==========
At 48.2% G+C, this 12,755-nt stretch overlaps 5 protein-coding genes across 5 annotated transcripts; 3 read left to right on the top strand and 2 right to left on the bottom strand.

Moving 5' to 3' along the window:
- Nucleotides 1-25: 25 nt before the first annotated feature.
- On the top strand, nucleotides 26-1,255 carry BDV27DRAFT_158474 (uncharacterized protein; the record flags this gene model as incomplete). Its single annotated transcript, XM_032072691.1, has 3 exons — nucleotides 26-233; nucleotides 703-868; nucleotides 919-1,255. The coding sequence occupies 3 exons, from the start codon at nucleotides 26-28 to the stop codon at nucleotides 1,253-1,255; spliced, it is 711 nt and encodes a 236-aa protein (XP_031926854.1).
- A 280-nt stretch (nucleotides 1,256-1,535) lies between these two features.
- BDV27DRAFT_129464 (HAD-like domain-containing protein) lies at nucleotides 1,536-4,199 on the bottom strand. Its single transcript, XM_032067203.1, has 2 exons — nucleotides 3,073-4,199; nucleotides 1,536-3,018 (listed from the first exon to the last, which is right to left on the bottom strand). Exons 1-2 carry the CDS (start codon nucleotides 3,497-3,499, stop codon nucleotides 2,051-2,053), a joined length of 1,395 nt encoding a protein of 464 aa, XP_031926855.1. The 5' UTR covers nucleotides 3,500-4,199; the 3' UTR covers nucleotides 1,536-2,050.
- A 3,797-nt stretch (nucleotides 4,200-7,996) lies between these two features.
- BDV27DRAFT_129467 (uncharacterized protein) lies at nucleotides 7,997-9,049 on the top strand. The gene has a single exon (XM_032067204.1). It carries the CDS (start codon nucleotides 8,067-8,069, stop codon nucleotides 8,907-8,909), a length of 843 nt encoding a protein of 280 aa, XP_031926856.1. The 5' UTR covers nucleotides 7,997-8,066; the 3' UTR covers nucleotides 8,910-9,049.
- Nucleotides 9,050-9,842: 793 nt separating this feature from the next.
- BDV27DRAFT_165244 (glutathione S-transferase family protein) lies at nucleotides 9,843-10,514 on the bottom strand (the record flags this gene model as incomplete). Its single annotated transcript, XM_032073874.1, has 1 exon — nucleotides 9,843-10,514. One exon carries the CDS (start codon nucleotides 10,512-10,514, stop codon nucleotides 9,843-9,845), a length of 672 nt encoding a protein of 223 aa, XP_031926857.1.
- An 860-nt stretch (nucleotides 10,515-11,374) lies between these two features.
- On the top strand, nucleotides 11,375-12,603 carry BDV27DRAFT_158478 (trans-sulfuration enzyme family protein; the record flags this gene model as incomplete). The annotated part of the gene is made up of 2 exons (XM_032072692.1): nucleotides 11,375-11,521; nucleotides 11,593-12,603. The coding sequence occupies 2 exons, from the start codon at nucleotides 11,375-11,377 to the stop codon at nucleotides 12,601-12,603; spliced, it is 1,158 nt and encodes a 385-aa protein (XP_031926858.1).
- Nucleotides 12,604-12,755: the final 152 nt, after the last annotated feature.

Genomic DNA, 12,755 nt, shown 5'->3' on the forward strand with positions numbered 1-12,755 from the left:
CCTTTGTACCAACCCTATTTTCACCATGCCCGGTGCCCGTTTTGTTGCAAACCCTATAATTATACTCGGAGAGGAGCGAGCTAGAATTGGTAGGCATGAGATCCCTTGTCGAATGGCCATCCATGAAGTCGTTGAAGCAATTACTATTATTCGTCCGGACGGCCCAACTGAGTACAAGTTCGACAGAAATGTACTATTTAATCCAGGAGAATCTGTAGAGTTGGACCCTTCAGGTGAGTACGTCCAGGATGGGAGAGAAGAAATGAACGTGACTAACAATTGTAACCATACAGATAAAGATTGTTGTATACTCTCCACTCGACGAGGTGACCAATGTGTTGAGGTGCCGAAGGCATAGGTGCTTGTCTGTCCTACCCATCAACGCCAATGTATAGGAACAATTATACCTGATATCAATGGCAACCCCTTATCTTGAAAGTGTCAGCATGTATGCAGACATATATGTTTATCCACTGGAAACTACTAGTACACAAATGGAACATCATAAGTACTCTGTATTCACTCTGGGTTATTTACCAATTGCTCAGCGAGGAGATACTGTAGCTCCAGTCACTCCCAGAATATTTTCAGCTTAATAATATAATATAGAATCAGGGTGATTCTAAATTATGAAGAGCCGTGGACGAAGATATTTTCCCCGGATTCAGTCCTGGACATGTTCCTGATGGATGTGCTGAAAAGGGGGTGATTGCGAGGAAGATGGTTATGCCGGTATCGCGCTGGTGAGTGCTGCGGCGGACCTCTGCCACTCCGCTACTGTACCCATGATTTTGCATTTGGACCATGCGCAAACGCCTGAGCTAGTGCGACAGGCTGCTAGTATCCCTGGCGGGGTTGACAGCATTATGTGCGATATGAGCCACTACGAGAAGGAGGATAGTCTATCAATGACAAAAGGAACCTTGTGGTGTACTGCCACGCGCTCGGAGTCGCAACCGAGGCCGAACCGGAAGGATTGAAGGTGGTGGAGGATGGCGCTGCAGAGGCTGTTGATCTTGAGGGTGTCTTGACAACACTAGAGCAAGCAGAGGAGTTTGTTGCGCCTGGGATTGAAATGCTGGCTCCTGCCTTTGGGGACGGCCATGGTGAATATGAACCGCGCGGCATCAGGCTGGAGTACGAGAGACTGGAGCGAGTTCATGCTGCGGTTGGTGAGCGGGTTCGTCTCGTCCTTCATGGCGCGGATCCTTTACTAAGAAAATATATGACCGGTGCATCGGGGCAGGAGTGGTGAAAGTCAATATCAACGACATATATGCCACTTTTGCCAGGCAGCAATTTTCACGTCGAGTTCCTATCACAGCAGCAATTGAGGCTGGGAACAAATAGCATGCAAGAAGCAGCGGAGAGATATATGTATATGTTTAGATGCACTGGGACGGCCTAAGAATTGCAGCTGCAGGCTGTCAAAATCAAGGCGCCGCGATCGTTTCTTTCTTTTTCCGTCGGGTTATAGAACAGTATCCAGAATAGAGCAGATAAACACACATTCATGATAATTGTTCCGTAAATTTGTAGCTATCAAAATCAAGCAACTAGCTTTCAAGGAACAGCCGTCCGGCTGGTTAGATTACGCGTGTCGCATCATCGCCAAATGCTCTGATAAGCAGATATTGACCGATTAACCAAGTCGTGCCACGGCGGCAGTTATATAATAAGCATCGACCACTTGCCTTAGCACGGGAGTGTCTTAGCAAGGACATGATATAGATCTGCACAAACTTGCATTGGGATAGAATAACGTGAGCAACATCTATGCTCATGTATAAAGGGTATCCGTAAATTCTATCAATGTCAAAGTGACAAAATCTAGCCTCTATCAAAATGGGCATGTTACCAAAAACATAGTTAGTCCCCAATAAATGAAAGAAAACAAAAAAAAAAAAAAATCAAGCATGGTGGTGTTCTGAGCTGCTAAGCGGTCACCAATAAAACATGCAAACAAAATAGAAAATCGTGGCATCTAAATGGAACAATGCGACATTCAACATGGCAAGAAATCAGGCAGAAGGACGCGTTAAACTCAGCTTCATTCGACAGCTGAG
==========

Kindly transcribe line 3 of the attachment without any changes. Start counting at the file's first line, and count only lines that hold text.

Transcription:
- Nucleotides 1-25: 25 nt before the first annotated feature.